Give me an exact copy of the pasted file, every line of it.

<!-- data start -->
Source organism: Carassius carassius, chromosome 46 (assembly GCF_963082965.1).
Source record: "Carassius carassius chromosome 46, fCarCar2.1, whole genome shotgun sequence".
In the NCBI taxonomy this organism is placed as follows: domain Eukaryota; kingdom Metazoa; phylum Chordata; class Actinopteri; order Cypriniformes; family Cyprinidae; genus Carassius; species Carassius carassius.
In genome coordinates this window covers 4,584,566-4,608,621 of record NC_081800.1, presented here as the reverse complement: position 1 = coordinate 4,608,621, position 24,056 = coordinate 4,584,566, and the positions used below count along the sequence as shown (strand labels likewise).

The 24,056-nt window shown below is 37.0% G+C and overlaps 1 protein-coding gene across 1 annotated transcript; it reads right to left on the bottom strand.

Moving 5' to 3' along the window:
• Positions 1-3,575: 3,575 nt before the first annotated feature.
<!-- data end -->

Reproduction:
Source organism: Carassius carassius, chromosome 46 (assembly GCF_963082965.1).
Source record: "Carassius carassius chromosome 46, fCarCar2.1, whole genome shotgun sequence".
In the NCBI taxonomy this organism is placed as follows: domain Eukaryota; kingdom Metazoa; phylum Chordata; class Actinopteri; order Cypriniformes; family Cyprinidae; genus Carassius; species Carassius carassius.
In genome coordinates this window covers 4,584,566-4,608,621 of record NC_081800.1, presented here as the reverse complement: position 1 = coordinate 4,608,621, position 24,056 = coordinate 4,584,566, and the positions used below count along the sequence as shown (strand labels likewise).

The 24,056-nt window shown below is 37.0% G+C and overlaps 1 protein-coding gene across 1 annotated transcript; it reads right to left on the bottom strand.

Moving 5' to 3' along the window:
• Positions 1-3,575: 3,575 nt before the first annotated feature.